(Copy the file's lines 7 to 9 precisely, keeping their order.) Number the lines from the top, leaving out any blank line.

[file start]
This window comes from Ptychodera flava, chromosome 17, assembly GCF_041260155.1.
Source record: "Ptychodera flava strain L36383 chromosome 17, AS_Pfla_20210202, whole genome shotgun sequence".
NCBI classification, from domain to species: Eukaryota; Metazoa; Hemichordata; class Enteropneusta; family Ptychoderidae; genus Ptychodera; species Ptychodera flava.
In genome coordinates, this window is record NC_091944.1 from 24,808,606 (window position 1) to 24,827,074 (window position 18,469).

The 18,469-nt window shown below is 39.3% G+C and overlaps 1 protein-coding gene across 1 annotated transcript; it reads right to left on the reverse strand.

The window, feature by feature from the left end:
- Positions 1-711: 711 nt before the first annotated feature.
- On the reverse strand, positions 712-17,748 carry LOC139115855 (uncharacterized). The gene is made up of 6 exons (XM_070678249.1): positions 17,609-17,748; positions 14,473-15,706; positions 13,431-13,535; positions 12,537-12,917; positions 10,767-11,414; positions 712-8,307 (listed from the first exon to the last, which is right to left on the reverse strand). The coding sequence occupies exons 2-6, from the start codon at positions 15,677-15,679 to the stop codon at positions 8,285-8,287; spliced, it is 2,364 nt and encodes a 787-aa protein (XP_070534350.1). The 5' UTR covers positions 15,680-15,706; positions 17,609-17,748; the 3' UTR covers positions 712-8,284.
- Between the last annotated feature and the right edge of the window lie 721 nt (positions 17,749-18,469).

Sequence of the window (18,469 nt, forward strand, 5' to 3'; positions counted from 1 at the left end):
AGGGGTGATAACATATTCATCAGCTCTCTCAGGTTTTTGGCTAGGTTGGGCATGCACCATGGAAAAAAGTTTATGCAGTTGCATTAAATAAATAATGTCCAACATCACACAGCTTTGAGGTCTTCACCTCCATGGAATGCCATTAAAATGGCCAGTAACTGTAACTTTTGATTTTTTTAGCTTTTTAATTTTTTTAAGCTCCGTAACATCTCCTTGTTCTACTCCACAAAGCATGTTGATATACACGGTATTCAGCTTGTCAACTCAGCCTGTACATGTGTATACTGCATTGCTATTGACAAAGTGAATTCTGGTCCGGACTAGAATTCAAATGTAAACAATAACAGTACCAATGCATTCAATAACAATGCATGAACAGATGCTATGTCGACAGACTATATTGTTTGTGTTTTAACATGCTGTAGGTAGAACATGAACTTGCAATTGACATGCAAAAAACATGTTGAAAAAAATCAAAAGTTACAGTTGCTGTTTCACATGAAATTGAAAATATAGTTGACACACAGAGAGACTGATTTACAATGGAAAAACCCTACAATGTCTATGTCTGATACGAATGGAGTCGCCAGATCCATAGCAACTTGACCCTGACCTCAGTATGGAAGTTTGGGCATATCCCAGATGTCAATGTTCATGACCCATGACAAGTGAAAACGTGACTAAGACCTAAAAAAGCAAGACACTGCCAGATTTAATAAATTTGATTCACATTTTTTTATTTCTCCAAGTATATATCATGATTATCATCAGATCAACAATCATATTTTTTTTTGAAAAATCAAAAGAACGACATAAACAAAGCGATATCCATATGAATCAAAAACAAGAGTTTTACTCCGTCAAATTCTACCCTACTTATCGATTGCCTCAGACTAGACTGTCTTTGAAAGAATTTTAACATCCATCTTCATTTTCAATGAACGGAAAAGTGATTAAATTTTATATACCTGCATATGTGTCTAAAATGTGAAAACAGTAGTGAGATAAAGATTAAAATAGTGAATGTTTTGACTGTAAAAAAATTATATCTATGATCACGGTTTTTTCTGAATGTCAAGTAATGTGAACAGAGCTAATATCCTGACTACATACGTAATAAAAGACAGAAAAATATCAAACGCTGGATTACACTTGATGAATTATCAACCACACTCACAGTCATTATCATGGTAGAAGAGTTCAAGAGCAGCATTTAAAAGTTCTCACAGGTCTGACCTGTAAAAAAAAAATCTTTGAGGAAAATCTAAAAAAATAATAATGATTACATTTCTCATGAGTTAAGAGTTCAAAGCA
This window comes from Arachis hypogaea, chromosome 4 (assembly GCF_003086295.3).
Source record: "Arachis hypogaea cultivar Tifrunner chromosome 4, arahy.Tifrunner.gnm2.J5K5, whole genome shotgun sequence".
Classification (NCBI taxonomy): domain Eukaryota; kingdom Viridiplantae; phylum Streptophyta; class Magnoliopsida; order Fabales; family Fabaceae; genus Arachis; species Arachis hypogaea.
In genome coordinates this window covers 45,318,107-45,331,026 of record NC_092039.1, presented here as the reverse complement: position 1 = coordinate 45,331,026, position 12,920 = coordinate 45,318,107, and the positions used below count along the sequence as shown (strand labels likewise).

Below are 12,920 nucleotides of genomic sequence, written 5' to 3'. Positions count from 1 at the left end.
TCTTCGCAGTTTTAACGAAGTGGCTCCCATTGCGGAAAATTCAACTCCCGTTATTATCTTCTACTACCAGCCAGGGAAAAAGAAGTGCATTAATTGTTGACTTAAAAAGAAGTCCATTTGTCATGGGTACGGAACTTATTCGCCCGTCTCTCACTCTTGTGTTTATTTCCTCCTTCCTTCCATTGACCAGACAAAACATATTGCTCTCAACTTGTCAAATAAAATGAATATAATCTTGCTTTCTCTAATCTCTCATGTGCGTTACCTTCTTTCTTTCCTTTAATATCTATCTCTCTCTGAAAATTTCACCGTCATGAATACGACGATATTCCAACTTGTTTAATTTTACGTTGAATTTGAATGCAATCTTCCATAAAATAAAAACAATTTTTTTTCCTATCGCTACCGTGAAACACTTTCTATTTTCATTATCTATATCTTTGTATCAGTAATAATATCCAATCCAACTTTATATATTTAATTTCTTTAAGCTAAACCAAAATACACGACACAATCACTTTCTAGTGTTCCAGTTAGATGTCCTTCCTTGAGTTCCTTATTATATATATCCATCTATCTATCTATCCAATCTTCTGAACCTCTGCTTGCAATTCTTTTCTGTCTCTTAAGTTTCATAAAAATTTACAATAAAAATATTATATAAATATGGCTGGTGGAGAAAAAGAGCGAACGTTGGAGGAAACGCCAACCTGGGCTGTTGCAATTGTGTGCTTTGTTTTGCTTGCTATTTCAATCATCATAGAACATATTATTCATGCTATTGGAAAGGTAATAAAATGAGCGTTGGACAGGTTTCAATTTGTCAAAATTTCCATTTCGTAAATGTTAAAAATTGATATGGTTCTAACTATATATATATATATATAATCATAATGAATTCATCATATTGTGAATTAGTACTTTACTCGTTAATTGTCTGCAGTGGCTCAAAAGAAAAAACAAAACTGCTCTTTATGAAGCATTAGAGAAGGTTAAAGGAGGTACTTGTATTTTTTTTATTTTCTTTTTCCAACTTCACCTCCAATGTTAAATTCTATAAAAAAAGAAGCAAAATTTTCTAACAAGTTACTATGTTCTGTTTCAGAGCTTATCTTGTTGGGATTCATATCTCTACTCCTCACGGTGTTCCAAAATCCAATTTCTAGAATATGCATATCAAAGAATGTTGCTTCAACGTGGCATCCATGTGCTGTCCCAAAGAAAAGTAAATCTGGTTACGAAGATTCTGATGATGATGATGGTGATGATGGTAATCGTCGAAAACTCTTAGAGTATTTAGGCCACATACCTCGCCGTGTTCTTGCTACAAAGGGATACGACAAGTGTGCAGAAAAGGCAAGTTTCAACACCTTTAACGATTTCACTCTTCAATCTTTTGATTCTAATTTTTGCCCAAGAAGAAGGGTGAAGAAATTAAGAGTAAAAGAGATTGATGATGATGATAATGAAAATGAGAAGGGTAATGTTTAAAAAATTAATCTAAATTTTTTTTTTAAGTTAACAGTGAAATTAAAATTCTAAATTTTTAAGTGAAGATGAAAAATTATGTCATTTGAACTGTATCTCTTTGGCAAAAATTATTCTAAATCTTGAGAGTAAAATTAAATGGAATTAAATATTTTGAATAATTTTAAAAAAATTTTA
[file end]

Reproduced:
- Positions 1-711: 711 nt before the first annotated feature.
- On the reverse strand, positions 712-17,748 carry LOC139115855 (uncharacterized). The gene is made up of 6 exons (XM_070678249.1): positions 17,609-17,748; positions 14,473-15,706; positions 13,431-13,535; positions 12,537-12,917; positions 10,767-11,414; positions 712-8,307 (listed from the first exon to the last, which is right to left on the reverse strand). The coding sequence occupies exons 2-6, from the start codon at positions 15,677-15,679 to the stop codon at positions 8,285-8,287; spliced, it is 2,364 nt and encodes a 787-aa protein (XP_070534350.1). The 5' UTR covers positions 15,680-15,706; positions 17,609-17,748; the 3' UTR covers positions 712-8,284.
- Between the last annotated feature and the right edge of the window lie 721 nt (positions 17,749-18,469).